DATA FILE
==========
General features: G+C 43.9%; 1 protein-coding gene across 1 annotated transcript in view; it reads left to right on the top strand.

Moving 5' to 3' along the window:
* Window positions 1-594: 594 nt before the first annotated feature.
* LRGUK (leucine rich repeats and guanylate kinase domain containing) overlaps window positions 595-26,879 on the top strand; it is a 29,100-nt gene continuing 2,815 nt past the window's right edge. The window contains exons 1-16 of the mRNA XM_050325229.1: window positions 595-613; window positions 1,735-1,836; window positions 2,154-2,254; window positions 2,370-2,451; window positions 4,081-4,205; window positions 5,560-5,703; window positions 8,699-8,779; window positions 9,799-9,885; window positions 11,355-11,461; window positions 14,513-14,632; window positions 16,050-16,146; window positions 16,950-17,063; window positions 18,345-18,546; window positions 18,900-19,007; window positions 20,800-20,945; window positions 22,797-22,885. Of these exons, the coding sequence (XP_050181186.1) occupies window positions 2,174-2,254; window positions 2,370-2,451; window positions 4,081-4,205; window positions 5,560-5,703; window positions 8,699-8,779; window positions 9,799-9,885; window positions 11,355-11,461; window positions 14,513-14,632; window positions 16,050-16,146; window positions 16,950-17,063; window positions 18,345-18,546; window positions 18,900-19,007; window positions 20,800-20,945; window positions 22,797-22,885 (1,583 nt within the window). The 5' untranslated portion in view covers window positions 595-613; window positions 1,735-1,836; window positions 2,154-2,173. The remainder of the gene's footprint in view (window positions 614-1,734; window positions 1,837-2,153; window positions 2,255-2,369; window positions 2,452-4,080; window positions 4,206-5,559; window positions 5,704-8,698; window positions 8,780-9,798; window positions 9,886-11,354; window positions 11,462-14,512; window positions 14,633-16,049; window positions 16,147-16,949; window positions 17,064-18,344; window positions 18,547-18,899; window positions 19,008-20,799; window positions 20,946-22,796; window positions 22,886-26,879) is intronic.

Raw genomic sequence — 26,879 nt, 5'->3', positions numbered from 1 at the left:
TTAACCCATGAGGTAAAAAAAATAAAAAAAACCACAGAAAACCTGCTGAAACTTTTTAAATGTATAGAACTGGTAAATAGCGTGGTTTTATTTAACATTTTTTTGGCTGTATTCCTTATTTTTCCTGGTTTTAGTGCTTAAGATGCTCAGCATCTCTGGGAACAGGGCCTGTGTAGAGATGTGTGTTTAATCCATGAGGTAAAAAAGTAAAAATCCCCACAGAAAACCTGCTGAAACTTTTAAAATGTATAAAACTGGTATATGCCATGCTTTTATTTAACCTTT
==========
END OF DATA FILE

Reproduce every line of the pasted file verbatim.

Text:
General features: G+C 43.9%; 1 protein-coding gene across 1 annotated transcript in view; it reads left to right on the top strand.

Moving 5' to 3' along the window:
* Window positions 1-594: 594 nt before the first annotated feature.
* LRGUK (leucine rich repeats and guanylate kinase domain containing) overlaps window positions 595-26,879 on the top strand; it is a 29,100-nt gene continuing 2,815 nt past the window's right edge. The window contains exons 1-16 of the mRNA XM_050325229.1: window positions 595-613; window positions 1,735-1,836; window positions 2,154-2,254; window positions 2,370-2,451; window positions 4,081-4,205; window positions 5,560-5,703; window positions 8,699-8,779; window positions 9,799-9,885; window positions 11,355-11,461; window positions 14,513-14,632; window positions 16,050-16,146; window positions 16,950-17,063; window positions 18,345-18,546; window positions 18,900-19,007; window positions 20,800-20,945; window positions 22,797-22,885. Of these exons, the coding sequence (XP_050181186.1) occupies window positions 2,174-2,254; window positions 2,370-2,451; window positions 4,081-4,205; window positions 5,560-5,703; window positions 8,699-8,779; window positions 9,799-9,885; window positions 11,355-11,461; window positions 14,513-14,632; window positions 16,050-16,146; window positions 16,950-17,063; window positions 18,345-18,546; window positions 18,900-19,007; window positions 20,800-20,945; window positions 22,797-22,885 (1,583 nt within the window). The 5' untranslated portion in view covers window positions 595-613; window positions 1,735-1,836; window positions 2,154-2,173. The remainder of the gene's footprint in view (window positions 614-1,734; window positions 1,837-2,153; window positions 2,255-2,369; window positions 2,452-4,080; window positions 4,206-5,559; window positions 5,704-8,698; window positions 8,780-9,798; window positions 9,886-11,354; window positions 11,462-14,512; window positions 14,633-16,049; window positions 16,147-16,949; window positions 17,064-18,344; window positions 18,547-18,899; window positions 19,008-20,799; window positions 20,946-22,796; window positions 22,886-26,879) is intronic.

Raw genomic sequence — 26,879 nt, 5'->3', positions numbered from 1 at the left:
TTAACCCATGAGGTAAAAAAAATAAAAAAAACCACAGAAAACCTGCTGAAACTTTTTAAATGTATAGAACTGGTAAATAGCGTGGTTTTATTTAACATTTTTTTGGCTGTATTCCTTATTTTTCCTGGTTTTAGTGCTTAAGATGCTCAGCATCTCTGGGAACAGGGCCTGTGTAGAGATGTGTGTTTAATCCATGAGGTAAAAAAGTAAAAATCCCCACAGAAAACCTGCTGAAACTTTTAAAATGTATAAAACTGGTATATGCCATGCTTTTATTTAACCTTT